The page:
Astaroth (also Ashtaroth, Astarot and Asteroth), in demonology, is the Great Duke of Hell in the first hierarchy with Beelzebub and Lucifer; he is part of the evil trinity. He is a male figure most likely named after the Mesopotamian goddess Ishtar.
The name Astaroth was ultimately derived from that of 2nd millennium BCE Phoenician goddess Astarte, an equivalent of the Babylonian Ishtar, and the earlier Sumerian Inanna. She is mentioned in the Hebrew Bible in the forms Ashtoreth (singular) and Ashtaroth (plural, in reference to multiple statues of her). This latter form was directly transliterated in the early Greek and Latin versions of the Bible, where it was less apparent that it had been a plural feminine in Hebrew.
The pseudepigraphal work Testament of Solomon, attributed to King Solomon of Israel, but thought to date to the early centuries CE, mentions “Asteraoth” (in Greek) as an angel, who is opposed to the demon of power (cf. 1 Kings 11:4–5).
Appearances in literature
The name “Astaroth” as a male demon is first known from The Book of Abramelin, purportedly written in Hebrew c. 1458, and recurred in most occult grimoires of the following centuries. Astaroth also features as an archdemon associated with the qliphoth (adverse forces) according to later Kabbalistic texts.
Dutch demonologist Johann Weyer also described Astaroth in his Pseudomonarchia Daemonum (1577) thus: “Astaroth is a great and a strong duke, coming forth in the shape of a foul angel, sitting upon an infernal dragon, and carrying on his right hand a viper”, who also claimed to rule 40 legions, and had to be approached by the conjurer with a magical ring on account of his stinking breath. He is similarly referred to in the 17th-century work The Lesser Key of Solomon.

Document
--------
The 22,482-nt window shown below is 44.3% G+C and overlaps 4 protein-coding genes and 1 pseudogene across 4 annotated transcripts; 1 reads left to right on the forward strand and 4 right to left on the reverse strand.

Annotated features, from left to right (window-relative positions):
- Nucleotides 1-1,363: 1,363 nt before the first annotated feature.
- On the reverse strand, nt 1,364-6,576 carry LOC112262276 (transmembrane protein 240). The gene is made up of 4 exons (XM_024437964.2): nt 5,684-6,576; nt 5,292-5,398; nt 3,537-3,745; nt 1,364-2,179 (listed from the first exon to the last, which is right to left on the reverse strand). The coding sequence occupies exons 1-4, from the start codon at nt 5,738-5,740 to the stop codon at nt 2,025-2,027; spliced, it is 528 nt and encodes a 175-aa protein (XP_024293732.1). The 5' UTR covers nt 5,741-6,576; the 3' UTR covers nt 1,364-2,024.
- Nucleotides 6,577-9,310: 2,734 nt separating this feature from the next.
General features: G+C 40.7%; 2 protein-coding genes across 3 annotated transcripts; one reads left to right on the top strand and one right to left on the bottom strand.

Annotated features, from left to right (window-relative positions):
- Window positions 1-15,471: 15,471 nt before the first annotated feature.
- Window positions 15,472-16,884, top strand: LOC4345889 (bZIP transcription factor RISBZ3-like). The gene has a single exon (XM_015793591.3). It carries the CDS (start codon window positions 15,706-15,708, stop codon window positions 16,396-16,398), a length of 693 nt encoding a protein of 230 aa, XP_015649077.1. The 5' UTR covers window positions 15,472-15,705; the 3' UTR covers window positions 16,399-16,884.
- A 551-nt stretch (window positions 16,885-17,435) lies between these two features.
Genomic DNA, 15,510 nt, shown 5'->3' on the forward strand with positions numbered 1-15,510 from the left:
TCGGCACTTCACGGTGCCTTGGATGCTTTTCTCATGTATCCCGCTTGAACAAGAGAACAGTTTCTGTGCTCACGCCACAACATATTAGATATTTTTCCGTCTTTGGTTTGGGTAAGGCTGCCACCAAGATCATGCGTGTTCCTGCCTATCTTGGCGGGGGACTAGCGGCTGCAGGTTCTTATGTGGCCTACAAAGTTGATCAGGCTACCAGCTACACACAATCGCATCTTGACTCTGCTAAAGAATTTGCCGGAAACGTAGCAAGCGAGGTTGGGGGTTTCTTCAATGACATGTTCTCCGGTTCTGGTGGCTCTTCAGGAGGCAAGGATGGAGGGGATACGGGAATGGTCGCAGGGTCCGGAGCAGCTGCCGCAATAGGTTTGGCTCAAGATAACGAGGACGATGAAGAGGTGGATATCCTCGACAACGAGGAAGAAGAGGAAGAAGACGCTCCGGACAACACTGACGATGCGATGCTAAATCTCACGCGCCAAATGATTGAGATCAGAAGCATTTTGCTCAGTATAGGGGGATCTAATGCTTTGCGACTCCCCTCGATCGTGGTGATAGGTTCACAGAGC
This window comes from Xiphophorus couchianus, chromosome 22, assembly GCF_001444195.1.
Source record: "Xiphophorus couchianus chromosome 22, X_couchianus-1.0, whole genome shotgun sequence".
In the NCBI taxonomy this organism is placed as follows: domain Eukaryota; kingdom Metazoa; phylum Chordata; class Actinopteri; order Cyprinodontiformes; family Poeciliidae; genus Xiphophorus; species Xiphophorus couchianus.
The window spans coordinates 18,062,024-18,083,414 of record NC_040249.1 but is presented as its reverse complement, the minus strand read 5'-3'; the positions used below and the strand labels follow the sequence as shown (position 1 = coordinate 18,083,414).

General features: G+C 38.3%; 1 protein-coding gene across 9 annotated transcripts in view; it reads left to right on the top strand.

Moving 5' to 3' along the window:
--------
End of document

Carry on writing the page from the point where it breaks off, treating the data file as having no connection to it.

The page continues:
According to some demonologists of the 16th century, August is the month during which this demon’s attacks against man are stronger. According to Sebastien Michaelis, he is a demon of the First Hierarchy, who seduces by means of laziness, self-doubt, and rationalized philosophies. His adversary is St. Bartholomew, who can protect against him for he has resisted Astaroth’s temptations. To others, he teaches mathematical sciences and handicrafts, can make men invisible and lead them to hidden treasures, and answers every question formulated to him. He was also said to give to mortal beings the power over serpents.
According to Francis Barrett (c. 1801), Astaroth is the prince of accusers and inquisitors. In art, in the Dictionnaire Infernal (1818), Astaroth is depicted as a nude man with feathered wings, wearing a crown, holding a serpent in one hand, and riding a beast with dragon-like wings and a serpent-like tail.
A box bearing his name is present during the trial scene of John Fowles’s The Magus.